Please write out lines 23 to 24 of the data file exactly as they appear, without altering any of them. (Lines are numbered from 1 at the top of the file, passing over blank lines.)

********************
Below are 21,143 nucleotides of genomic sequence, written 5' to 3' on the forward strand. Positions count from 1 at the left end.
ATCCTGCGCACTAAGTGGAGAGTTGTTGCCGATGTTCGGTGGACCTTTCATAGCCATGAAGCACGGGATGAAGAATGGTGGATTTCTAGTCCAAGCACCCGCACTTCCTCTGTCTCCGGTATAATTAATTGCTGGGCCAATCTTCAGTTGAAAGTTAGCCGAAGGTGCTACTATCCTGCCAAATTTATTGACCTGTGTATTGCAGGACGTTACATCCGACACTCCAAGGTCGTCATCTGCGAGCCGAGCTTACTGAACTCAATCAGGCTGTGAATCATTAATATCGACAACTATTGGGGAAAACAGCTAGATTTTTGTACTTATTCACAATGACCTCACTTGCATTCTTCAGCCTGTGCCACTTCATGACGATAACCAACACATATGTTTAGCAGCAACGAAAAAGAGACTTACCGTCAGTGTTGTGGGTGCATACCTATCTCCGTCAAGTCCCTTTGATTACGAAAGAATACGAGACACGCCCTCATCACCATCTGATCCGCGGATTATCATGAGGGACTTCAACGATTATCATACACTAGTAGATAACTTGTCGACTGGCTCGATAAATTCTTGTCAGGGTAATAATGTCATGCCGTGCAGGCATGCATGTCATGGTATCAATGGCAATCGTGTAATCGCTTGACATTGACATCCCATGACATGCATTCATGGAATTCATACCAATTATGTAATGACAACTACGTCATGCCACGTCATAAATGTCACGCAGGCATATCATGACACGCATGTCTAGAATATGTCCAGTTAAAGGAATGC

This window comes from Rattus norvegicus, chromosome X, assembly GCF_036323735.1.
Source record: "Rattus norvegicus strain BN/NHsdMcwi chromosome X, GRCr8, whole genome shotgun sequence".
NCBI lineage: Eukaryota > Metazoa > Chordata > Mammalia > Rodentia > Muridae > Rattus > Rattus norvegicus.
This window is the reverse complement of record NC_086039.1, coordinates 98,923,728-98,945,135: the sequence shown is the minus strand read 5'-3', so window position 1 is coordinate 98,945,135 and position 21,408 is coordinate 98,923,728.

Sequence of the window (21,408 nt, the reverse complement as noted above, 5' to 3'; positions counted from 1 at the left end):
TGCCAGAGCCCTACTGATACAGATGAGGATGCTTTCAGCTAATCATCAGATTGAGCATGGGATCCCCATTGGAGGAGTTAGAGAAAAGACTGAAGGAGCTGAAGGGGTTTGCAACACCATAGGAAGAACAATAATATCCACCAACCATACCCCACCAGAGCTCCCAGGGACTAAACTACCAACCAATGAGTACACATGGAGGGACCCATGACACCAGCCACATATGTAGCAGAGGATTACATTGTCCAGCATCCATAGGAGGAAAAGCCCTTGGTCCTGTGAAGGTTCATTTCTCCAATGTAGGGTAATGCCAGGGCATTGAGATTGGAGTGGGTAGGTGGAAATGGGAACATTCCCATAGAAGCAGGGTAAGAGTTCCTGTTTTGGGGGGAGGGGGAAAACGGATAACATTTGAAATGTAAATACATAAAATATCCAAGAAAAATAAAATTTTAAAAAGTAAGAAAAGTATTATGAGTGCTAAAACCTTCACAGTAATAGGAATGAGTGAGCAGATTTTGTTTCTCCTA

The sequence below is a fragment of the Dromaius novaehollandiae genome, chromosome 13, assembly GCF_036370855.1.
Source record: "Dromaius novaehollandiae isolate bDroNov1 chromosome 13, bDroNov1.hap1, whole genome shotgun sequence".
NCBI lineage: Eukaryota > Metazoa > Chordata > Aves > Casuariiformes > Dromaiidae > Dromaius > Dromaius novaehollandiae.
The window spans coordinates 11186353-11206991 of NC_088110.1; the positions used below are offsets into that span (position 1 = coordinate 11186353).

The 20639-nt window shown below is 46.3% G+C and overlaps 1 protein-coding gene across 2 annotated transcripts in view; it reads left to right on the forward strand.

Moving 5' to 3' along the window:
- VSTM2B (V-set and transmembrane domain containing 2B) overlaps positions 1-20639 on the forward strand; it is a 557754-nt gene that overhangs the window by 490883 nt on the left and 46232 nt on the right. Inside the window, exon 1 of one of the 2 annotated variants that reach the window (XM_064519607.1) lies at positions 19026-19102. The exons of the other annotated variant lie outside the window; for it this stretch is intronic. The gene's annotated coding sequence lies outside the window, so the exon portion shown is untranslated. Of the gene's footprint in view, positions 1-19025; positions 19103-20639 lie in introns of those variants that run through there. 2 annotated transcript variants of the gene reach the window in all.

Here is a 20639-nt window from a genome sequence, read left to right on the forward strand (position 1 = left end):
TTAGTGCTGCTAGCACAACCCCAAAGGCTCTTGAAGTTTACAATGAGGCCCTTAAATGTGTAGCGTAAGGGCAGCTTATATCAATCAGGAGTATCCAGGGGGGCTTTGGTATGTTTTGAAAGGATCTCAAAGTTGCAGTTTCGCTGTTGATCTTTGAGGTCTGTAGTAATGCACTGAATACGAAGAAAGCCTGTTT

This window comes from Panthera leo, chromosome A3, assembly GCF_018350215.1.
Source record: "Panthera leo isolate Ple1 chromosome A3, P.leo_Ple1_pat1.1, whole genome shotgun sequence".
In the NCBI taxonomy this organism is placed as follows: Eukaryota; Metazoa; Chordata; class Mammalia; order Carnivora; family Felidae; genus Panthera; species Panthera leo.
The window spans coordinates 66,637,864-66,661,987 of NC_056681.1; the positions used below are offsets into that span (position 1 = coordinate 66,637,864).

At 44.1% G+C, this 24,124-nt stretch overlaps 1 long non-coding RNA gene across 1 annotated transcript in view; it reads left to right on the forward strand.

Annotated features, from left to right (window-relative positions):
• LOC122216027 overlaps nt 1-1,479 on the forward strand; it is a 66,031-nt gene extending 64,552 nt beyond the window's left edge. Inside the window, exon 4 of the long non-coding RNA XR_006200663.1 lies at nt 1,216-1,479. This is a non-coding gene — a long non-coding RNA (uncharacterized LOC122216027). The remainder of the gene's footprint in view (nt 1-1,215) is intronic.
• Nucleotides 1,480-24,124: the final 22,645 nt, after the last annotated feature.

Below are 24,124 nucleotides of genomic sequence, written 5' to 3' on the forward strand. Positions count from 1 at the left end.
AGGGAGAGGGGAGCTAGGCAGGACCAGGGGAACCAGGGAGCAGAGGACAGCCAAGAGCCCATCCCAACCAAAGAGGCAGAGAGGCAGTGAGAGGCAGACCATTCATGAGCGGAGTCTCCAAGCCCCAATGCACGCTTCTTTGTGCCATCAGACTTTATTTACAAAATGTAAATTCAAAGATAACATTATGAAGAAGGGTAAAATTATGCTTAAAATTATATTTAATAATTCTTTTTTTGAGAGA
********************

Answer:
Annotated features, from left to right (window-relative positions):
• LOC122216027 overlaps nt 1-1,479 on the forward strand; it is a 66,031-nt gene extending 64,552 nt beyond the window's left edge. Inside the window, exon 4 of the long non-coding RNA XR_006200663.1 lies at nt 1,216-1,479. This is a non-coding gene — a long non-coding RNA (uncharacterized LOC122216027). The remainder of the gene's footprint in view (nt 1-1,215) is intronic.